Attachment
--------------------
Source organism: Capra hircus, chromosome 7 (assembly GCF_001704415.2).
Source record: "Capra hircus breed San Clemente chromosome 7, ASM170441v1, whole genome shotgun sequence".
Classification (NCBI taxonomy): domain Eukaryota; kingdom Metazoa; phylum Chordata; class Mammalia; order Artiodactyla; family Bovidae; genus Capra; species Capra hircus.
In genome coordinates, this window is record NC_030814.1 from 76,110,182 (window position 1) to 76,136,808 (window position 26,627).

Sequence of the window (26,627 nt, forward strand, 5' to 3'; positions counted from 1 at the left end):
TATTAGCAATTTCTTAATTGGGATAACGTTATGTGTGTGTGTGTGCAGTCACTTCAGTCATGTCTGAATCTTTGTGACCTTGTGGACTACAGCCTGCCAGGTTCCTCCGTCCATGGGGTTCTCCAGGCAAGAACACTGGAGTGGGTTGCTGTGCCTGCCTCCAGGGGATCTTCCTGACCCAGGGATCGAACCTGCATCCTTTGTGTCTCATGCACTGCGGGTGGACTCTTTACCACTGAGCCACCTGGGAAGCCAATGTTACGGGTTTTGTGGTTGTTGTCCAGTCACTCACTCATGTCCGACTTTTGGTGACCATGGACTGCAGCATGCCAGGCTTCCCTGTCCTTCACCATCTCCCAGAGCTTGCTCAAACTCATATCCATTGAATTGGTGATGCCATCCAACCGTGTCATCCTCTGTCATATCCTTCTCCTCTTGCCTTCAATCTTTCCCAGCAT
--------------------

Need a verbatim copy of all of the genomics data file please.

Source organism: Capra hircus, chromosome 7 (assembly GCF_001704415.2).
Source record: "Capra hircus breed San Clemente chromosome 7, ASM170441v1, whole genome shotgun sequence".
Classification (NCBI taxonomy): domain Eukaryota; kingdom Metazoa; phylum Chordata; class Mammalia; order Artiodactyla; family Bovidae; genus Capra; species Capra hircus.
In genome coordinates, this window is record NC_030814.1 from 76,110,182 (window position 1) to 76,136,808 (window position 26,627).

Sequence of the window (26,627 nt, forward strand, 5' to 3'; positions counted from 1 at the left end):
TATTAGCAATTTCTTAATTGGGATAACGTTATGTGTGTGTGTGTGCAGTCACTTCAGTCATGTCTGAATCTTTGTGACCTTGTGGACTACAGCCTGCCAGGTTCCTCCGTCCATGGGGTTCTCCAGGCAAGAACACTGGAGTGGGTTGCTGTGCCTGCCTCCAGGGGATCTTCCTGACCCAGGGATCGAACCTGCATCCTTTGTGTCTCATGCACTGCGGGTGGACTCTTTACCACTGAGCCACCTGGGAAGCCAATGTTACGGGTTTTGTGGTTGTTGTCCAGTCACTCACTCATGTCCGACTTTTGGTGACCATGGACTGCAGCATGCCAGGCTTCCCTGTCCTTCACCATCTCCCAGAGCTTGCTCAAACTCATATCCATTGAATTGGTGATGCCATCCAACCGTGTCATCCTCTGTCATATCCTTCTCCTCTTGCCTTCAATCTTTCCCAGCAT